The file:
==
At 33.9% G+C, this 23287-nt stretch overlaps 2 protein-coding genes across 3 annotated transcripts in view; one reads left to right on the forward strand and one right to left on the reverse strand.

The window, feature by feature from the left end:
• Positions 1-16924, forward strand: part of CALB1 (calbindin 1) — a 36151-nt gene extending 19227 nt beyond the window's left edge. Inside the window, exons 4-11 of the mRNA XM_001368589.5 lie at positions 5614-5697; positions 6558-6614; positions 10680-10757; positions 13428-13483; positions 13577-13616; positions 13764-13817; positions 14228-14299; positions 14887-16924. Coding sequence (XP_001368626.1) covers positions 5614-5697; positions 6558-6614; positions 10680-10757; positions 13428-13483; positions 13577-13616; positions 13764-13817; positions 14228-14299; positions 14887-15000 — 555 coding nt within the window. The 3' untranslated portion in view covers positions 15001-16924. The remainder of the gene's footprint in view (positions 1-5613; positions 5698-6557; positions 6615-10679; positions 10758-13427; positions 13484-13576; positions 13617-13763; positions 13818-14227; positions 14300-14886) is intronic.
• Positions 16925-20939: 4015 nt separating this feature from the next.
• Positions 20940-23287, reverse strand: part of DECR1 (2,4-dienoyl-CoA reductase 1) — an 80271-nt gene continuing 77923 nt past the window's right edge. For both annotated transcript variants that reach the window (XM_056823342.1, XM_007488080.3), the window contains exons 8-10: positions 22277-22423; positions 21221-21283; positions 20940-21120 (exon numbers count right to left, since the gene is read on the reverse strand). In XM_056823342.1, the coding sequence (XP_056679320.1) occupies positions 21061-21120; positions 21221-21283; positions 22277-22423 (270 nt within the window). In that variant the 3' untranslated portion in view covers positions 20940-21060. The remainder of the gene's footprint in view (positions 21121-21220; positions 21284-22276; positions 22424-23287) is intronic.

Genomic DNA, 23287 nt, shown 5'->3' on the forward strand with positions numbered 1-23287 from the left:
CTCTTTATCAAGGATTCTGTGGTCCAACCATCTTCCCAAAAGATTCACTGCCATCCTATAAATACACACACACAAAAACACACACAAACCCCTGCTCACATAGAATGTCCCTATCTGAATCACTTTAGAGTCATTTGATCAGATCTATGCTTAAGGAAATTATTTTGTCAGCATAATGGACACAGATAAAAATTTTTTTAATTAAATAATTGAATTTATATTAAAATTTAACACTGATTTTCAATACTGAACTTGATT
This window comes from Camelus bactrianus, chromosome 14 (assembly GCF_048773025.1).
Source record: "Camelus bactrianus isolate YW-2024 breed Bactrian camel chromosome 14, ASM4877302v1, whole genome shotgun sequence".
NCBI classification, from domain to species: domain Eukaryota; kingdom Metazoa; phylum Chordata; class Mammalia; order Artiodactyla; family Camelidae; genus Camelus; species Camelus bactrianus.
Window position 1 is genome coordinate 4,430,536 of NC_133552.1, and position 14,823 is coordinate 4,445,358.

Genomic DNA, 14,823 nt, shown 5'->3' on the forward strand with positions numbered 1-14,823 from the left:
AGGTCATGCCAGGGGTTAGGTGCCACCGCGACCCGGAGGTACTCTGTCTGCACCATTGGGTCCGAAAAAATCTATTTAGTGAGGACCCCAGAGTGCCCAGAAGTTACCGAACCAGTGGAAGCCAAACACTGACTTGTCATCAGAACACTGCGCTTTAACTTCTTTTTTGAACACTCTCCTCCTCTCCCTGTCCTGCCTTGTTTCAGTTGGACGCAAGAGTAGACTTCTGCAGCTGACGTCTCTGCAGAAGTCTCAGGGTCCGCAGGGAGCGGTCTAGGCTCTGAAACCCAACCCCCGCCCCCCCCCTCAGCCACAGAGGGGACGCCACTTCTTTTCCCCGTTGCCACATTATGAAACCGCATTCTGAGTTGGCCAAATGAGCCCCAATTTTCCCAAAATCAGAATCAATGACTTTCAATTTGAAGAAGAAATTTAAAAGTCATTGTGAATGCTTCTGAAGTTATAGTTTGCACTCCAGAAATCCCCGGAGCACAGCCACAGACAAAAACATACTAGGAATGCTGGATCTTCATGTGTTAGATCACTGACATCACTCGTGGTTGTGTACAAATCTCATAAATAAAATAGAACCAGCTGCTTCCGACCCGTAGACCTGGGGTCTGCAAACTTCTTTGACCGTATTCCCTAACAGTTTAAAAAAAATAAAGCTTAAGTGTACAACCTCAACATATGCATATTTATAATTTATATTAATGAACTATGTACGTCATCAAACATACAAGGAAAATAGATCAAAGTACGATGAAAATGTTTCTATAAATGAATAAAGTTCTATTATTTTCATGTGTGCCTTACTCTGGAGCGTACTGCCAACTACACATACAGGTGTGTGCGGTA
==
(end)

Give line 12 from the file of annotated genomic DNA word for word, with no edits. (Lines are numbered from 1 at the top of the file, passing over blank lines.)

Genomic DNA, 14,823 nt, shown 5'->3' on the forward strand with positions numbered 1-14,823 from the left: